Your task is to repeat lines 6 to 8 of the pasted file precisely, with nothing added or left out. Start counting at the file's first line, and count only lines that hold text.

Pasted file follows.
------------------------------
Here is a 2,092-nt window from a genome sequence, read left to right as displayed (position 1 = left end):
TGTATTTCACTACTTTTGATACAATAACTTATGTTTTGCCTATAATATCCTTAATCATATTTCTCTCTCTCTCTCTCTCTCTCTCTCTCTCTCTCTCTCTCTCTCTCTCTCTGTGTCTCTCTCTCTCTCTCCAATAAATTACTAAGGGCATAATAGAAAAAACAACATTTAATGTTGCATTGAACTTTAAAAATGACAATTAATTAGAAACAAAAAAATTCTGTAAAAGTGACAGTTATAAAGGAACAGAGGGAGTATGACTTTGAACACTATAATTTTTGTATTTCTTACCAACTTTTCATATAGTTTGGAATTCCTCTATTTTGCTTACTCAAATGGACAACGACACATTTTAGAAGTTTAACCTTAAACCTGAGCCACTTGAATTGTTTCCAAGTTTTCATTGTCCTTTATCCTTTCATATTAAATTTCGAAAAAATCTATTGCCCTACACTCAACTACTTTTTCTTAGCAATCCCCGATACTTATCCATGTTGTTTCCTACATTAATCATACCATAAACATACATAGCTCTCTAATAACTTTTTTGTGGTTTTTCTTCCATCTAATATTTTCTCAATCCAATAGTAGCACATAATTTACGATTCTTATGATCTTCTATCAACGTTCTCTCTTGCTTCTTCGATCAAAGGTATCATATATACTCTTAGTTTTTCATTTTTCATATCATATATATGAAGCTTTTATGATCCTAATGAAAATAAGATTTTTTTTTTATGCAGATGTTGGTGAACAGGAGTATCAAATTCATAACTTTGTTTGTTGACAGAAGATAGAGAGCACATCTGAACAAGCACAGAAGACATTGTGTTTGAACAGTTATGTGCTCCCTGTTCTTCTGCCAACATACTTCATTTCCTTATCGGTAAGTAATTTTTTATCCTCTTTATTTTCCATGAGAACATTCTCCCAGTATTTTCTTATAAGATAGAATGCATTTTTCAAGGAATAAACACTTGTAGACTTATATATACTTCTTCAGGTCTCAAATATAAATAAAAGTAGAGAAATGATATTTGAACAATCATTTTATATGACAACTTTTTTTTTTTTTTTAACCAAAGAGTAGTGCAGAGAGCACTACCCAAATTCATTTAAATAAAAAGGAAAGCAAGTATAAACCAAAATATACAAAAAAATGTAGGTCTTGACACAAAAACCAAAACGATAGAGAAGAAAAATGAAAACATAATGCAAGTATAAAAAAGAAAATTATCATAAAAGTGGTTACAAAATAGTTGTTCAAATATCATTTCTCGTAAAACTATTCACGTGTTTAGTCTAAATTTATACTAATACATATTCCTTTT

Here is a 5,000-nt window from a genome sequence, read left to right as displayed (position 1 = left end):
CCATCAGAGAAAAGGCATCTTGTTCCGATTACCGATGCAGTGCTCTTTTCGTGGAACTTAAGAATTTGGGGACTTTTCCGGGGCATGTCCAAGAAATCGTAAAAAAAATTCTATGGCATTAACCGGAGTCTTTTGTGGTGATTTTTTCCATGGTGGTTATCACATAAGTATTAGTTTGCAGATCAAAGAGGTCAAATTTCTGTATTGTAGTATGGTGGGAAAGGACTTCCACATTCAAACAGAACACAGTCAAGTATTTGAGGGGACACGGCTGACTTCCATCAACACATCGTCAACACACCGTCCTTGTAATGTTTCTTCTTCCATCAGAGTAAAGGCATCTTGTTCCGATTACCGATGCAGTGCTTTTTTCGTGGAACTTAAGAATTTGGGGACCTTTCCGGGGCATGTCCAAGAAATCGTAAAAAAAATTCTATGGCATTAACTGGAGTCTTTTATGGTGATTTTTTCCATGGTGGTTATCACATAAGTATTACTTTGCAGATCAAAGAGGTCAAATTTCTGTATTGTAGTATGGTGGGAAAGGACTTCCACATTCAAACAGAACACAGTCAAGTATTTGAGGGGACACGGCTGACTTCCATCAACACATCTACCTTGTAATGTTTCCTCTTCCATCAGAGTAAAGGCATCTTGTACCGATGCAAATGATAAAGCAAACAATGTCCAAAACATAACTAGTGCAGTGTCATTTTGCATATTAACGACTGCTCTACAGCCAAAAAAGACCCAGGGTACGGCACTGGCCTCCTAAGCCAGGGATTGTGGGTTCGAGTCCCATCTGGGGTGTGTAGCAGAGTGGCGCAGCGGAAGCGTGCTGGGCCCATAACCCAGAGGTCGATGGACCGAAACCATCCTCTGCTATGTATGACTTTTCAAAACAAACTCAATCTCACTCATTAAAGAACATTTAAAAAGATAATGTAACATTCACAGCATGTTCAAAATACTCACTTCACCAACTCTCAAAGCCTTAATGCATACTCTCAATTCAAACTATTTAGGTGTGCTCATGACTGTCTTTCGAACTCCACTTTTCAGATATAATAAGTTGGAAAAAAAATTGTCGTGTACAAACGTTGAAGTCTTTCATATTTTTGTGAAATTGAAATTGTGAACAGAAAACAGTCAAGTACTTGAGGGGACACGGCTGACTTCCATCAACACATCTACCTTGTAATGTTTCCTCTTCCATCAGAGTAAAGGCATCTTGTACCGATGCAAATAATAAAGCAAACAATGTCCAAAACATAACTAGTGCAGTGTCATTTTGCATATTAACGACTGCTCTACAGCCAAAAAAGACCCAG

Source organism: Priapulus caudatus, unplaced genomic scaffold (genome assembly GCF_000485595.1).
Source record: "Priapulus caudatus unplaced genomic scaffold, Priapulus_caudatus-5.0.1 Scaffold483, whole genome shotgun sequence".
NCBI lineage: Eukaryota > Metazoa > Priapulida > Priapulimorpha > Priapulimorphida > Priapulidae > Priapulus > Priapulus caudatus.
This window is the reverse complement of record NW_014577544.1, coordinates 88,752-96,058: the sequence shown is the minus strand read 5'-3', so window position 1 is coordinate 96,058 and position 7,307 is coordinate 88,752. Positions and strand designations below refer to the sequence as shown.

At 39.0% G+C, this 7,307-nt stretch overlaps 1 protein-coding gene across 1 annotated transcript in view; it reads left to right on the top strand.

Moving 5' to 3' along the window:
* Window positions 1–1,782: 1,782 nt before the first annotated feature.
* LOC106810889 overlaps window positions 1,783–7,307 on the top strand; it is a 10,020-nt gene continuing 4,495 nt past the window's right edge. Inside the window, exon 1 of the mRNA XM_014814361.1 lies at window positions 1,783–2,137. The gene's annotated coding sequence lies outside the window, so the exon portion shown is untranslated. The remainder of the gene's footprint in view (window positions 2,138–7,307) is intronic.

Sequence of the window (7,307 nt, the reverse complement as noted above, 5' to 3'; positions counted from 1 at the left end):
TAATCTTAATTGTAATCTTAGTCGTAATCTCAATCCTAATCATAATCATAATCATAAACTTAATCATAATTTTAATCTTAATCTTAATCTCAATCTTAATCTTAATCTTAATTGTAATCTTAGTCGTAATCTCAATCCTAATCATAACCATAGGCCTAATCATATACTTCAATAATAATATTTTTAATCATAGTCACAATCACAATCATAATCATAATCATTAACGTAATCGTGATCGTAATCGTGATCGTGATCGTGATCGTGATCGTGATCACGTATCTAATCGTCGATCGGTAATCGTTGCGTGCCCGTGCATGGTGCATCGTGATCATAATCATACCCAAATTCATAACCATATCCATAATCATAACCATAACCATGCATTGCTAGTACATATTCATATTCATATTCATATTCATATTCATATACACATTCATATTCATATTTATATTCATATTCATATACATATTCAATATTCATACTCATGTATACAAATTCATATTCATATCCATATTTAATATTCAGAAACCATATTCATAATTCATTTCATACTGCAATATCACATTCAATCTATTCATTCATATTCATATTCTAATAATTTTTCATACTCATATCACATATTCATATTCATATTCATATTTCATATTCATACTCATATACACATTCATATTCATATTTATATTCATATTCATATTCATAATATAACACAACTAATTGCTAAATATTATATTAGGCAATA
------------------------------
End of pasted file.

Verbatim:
Source record: "Priapulus caudatus unplaced genomic scaffold, Priapulus_caudatus-5.0.1 Scaffold483, whole genome shotgun sequence".
NCBI lineage: Eukaryota > Metazoa > Priapulida > Priapulimorpha > Priapulimorphida > Priapulidae > Priapulus > Priapulus caudatus.
This window is the reverse complement of record NW_014577544.1, coordinates 88,752-96,058: the sequence shown is the minus strand read 5'-3', so window position 1 is coordinate 96,058 and position 7,307 is coordinate 88,752. Positions and strand designations below refer to the sequence as shown.